UK aid efforts are being undermined by trade policies that risk driving people in developing countries deeper into poverty, campaigners have warned.

World leaders including David Cameron are set to adopt United Nations Sustainable Development Goals (SDGs) later this month, which aim to end global poverty and reduce inequality.

But trade policies such as a reform of the European Union sugar market, backed by the UK Government, are risking the livelihoods of hundreds of thousands of sugar cane farmers in poor countries, the Fairtrade Foundation warned.

The UK is a big aid donor, and the only country in the EU to have met the target to spend 0.7% of national economic output on aid.

But the Government was in danger of "giving aid with one hand and taking away through trade rules with the other", if it did not make trade measures fair, the foundation said.

Campaigners are concerned the reforms to the sugar market are just one example of policy incoherence, with the Transatlantic Trade and Investment Partnership (TTIP) currently being negotiated between the US and Europe potentially making things worse for people in poor countries.

Countries outside the US and Europe are not included in the TTIP negotiations, but it is feared their impacts will cut exports from developing countries to the EU and US - with agricultural products and manufactured goods such as garments particularly affected.

The EU reforms to the sugar market, which will remove a cap on EU sugar beet production, are set to push 200,000 people in African, Caribbean and Pacific countries into poverty by 2020.

Lifting the cap means small-scale sugar cane farmers will be unable to compete with European sugar beet farmers, who receive subsidies under the EU's Common Agricultural Policy.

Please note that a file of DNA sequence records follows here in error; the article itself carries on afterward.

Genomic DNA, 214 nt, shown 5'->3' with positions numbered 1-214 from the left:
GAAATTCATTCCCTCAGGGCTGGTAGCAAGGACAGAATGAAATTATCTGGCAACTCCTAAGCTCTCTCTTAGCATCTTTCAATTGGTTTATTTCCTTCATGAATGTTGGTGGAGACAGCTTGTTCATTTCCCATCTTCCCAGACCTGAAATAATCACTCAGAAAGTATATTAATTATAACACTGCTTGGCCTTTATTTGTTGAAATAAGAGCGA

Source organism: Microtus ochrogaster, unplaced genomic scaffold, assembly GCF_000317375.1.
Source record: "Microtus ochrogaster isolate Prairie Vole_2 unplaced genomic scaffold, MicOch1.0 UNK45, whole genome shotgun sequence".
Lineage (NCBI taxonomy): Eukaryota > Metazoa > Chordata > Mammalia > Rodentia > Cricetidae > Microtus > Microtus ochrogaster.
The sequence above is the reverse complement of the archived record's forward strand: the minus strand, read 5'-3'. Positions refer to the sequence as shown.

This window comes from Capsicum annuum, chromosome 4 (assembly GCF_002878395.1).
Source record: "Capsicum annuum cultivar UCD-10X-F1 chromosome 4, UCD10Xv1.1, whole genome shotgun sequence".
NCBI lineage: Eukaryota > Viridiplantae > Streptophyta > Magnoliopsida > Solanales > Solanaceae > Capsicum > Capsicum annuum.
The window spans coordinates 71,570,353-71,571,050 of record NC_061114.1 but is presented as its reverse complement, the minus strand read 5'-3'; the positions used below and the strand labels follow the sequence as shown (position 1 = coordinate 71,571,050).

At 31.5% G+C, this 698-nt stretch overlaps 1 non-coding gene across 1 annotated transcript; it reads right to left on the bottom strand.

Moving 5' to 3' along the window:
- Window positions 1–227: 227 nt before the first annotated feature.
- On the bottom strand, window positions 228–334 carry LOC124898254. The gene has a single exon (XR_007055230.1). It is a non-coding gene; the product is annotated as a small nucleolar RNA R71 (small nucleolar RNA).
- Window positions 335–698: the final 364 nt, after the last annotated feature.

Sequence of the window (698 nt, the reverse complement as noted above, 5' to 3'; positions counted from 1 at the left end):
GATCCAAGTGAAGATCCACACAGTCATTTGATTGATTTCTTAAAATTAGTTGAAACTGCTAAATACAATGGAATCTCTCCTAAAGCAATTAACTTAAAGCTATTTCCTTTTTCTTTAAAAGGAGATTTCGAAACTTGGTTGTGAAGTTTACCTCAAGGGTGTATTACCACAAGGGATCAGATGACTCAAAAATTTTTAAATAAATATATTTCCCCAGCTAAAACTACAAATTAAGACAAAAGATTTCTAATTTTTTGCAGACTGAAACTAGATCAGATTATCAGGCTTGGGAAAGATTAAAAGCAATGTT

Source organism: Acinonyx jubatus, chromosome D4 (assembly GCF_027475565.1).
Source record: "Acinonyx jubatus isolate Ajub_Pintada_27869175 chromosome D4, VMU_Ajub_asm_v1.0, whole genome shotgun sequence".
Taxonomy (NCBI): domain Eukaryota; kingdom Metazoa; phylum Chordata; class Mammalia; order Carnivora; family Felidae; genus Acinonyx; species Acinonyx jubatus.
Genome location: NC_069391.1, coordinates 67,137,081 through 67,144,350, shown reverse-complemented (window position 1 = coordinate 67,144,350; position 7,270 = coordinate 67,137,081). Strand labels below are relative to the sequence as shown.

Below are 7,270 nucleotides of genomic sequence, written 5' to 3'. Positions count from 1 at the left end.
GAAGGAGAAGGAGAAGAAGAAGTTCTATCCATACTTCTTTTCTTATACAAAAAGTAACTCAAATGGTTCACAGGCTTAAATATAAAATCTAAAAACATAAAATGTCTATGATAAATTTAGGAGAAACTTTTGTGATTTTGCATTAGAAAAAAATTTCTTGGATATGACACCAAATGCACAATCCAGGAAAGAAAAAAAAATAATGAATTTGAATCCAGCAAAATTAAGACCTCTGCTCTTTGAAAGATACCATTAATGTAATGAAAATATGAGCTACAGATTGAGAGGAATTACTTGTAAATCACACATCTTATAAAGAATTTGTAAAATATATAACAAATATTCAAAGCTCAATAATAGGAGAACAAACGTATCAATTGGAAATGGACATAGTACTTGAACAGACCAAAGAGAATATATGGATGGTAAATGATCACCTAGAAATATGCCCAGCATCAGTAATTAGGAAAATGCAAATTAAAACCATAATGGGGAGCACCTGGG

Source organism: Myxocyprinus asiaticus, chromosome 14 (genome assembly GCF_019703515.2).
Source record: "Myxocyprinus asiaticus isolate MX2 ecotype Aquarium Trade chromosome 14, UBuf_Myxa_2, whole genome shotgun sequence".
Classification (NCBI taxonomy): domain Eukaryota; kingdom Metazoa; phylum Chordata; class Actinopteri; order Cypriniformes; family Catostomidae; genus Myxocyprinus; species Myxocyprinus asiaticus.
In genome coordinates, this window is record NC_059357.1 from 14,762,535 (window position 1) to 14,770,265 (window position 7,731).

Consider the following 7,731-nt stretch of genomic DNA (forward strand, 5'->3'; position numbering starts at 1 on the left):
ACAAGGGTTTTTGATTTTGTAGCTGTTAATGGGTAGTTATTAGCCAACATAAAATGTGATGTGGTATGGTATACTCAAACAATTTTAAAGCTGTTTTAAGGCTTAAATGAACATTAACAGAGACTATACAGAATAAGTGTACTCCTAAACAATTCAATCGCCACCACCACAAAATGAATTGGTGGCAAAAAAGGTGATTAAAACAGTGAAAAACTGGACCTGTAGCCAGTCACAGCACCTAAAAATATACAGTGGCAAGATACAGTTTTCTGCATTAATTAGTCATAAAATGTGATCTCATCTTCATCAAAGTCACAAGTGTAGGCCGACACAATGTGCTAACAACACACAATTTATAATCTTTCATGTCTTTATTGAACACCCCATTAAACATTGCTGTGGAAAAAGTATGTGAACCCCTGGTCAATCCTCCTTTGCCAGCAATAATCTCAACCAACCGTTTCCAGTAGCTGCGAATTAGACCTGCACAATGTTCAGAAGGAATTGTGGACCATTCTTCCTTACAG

New independent research by the Fairtrade Foundation reveals that Mozambique and Swaziland alone stand to lose out by more than 40 million dollars (£26 million), and leave producers exposed to the world market which will hit their incomes.

The Fairtrade Foundation is urging the UK Government to ensure the SDGs are "pro-poor" so they drive fair and sustainable trade, and to take a joined-up approach across departments to deliver poverty reduction through trade.

It also wants to see impact assessments of the likely affects of trade decisions on poor communities, measures to ensure farmers and workers affected by changes to trade regimes are supported properly so they can adjust and for the UK to use its influence to make sure EU trade decisions deliver fair outcomes for poor producers.

Michael Gidney, chief executive of the Fairtrade Foundation, said: "Trade is a powerful way to lift poor countries out of poverty.

"The UK Government must make sure its rhetoric on sustainable development is backed by its trade policy.

"We need the poor to come first and the SDGs are a unique opportunity to initiate fairer, more sustainable trade.

"Otherwise it's a case of giving aid with one hand and taking away through trade rules with the other."